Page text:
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Do ask, do tell about intimate partner violence
May 7th, 2012
05:01 PM ET

Do ask, do tell about intimate partner violence

Editor's note: Dr. Sharon Horesh Bergquist is an assistant professor of medicine at Emory University School of Medicine in Atlanta, Georgia. As a practicing internal medicine physician, she encounters patients who are dealing with intimate partner violence, which can have serious health effects.

As a physician, I look to evidence-based guidelines to drive my medical decisions. Yet often there isn't a consensus - such as whether doctors should ask patients if their partner is being violent with them in any way (physically, sexually or emotionally).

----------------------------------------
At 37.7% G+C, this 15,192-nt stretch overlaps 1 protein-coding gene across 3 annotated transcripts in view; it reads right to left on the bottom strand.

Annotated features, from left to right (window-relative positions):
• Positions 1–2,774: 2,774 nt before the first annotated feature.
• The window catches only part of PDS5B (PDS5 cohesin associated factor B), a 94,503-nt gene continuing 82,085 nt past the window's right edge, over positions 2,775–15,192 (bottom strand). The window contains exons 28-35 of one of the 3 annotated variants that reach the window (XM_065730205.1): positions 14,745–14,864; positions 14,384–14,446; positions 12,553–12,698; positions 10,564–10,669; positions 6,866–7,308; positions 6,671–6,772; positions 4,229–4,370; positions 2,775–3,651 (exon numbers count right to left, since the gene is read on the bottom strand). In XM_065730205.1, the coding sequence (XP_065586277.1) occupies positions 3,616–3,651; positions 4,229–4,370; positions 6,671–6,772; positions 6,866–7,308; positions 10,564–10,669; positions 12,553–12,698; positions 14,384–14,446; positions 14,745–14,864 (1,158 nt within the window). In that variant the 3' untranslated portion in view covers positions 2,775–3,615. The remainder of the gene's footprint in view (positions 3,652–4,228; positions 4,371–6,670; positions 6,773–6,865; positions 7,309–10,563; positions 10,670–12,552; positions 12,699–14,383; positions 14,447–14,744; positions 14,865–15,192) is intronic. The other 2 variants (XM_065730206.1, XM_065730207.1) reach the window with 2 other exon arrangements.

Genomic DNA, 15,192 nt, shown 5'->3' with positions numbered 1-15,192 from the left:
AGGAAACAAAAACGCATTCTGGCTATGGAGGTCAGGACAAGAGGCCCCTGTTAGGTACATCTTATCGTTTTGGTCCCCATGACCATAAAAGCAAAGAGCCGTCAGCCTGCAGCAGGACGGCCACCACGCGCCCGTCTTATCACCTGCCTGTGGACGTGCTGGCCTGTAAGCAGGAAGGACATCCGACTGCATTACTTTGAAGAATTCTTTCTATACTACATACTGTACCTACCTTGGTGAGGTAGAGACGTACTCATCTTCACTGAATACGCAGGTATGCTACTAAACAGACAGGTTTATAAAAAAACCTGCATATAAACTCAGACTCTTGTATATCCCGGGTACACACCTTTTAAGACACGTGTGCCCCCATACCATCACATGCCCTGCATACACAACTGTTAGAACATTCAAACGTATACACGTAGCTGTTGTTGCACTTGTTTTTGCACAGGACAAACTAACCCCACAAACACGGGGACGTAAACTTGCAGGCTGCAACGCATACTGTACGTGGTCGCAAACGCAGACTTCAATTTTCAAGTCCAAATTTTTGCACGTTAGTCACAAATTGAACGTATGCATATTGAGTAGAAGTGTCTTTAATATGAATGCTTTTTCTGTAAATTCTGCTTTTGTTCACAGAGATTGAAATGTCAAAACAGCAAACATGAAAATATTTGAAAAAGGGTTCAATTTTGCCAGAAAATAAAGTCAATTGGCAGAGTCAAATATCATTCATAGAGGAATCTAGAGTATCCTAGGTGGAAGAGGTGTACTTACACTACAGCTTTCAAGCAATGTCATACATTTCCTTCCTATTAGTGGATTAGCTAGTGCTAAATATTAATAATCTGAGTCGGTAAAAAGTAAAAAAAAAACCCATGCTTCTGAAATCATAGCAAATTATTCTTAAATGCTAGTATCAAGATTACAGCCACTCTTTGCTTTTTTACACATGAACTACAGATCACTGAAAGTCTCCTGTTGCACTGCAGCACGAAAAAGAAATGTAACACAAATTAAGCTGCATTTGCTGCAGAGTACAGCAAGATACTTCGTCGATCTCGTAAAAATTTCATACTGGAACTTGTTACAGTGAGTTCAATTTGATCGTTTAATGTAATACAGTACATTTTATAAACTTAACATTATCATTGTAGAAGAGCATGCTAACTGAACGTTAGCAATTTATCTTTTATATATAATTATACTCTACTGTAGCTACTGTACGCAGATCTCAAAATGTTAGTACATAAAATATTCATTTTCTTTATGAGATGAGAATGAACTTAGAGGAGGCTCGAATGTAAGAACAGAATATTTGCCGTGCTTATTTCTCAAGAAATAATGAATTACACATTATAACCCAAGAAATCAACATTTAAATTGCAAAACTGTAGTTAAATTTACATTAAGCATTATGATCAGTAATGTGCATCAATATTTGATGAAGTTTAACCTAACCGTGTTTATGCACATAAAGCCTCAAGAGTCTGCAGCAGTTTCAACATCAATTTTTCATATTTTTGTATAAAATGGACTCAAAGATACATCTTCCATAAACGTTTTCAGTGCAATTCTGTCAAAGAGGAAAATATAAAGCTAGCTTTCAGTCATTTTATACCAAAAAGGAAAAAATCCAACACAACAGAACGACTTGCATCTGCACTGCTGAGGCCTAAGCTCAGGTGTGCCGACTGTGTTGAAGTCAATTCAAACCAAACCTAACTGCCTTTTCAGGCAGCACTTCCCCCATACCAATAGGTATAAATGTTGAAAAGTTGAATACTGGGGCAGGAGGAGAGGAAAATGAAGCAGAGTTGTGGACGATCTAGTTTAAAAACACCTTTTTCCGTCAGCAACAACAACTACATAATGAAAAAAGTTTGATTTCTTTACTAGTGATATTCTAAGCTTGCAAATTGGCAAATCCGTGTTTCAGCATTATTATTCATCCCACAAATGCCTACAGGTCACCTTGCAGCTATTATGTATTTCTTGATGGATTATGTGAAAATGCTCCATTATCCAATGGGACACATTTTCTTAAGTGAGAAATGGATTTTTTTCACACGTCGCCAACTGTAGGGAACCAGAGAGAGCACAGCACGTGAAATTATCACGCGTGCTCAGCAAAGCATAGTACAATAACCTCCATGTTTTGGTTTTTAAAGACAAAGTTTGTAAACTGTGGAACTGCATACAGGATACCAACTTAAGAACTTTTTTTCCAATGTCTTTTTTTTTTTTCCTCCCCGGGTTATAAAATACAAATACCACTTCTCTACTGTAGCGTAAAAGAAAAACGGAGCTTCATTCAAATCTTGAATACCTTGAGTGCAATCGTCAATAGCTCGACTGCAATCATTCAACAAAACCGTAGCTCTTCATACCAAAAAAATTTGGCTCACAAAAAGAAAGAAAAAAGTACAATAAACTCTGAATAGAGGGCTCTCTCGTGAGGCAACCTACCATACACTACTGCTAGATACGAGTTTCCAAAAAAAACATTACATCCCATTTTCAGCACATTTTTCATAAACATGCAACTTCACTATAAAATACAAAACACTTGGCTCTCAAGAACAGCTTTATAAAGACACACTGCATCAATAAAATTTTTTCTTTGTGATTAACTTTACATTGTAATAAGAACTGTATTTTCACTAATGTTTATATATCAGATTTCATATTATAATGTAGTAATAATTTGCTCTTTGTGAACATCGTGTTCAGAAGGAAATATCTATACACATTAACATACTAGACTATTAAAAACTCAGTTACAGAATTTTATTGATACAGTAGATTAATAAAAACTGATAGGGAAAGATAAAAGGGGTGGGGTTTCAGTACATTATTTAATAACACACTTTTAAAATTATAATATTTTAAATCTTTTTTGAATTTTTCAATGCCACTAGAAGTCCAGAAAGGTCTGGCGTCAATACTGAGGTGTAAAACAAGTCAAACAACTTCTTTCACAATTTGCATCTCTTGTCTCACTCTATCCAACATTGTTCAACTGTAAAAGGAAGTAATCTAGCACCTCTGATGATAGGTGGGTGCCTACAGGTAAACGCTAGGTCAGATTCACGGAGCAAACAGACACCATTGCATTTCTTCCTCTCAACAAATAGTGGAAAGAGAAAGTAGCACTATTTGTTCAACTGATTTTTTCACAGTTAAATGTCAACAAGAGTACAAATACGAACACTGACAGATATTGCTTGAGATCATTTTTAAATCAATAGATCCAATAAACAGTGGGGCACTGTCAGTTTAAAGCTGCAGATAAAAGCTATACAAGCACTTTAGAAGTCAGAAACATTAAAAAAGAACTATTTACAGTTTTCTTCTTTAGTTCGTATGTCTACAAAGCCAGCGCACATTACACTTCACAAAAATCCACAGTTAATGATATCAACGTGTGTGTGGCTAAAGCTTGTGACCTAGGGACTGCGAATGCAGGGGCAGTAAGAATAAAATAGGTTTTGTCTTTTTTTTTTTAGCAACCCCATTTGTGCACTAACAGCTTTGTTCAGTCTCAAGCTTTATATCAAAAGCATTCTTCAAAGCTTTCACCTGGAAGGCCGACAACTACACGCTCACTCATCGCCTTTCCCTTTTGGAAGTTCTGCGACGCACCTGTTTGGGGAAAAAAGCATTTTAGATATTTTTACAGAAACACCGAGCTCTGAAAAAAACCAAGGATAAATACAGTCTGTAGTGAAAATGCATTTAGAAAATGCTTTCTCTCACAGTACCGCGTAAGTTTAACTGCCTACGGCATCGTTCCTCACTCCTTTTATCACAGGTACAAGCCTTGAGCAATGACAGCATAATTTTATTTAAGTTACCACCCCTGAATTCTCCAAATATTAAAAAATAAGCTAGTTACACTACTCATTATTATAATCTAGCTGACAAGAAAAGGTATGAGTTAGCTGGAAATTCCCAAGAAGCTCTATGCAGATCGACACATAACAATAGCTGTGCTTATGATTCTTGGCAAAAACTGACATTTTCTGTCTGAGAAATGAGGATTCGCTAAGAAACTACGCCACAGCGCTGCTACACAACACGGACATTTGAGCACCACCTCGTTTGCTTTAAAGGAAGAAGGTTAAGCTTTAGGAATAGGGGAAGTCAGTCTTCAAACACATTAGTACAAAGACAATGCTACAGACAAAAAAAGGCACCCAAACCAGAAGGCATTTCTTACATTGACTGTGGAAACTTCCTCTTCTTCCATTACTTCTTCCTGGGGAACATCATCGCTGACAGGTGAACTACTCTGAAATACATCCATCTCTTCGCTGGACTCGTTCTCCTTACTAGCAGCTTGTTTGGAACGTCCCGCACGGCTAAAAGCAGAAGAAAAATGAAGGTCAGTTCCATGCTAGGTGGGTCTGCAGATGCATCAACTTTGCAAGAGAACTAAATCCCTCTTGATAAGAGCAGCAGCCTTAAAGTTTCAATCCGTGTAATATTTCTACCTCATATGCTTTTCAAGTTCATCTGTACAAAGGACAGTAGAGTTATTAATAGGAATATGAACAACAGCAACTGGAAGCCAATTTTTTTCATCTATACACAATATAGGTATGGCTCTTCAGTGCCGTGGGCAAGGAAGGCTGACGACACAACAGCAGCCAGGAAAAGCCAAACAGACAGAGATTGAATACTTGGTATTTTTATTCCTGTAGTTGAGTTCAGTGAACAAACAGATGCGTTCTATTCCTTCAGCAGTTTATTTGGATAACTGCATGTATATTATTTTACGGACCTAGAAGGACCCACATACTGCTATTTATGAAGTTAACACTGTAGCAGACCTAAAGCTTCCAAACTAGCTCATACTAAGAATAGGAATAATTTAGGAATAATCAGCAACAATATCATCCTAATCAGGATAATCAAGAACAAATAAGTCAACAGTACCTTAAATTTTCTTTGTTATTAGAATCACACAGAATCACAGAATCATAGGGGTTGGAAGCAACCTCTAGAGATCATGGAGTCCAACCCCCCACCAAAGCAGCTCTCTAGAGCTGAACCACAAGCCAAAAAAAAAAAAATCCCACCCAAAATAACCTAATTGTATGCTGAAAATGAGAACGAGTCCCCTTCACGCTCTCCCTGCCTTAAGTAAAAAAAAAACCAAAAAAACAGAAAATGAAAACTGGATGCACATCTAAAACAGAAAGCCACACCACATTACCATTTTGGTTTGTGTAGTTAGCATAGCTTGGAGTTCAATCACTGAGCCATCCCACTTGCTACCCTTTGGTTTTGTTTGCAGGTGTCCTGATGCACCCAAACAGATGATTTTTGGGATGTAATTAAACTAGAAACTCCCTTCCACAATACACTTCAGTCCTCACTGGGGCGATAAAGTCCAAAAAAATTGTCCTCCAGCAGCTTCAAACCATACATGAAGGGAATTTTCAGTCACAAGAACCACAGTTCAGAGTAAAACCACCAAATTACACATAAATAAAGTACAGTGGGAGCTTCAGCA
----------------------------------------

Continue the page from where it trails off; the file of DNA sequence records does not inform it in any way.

The most recent recommendation issued by the United States Preventive Services Task Force in 2004 did not find sufficient evidence to support screening women for partner violence.  However, many professional organizations such as the American Congress of Obstetricians and Gynecologists, the American Medical Association and the Institute of Medicine support such screening.  

A study published on Monday in the journal Annals of Internal Medicine  comprehensively reviews the studies published since 2003 on the effectiveness of screening and interventions in reducing partner violence and its related health outcomes.
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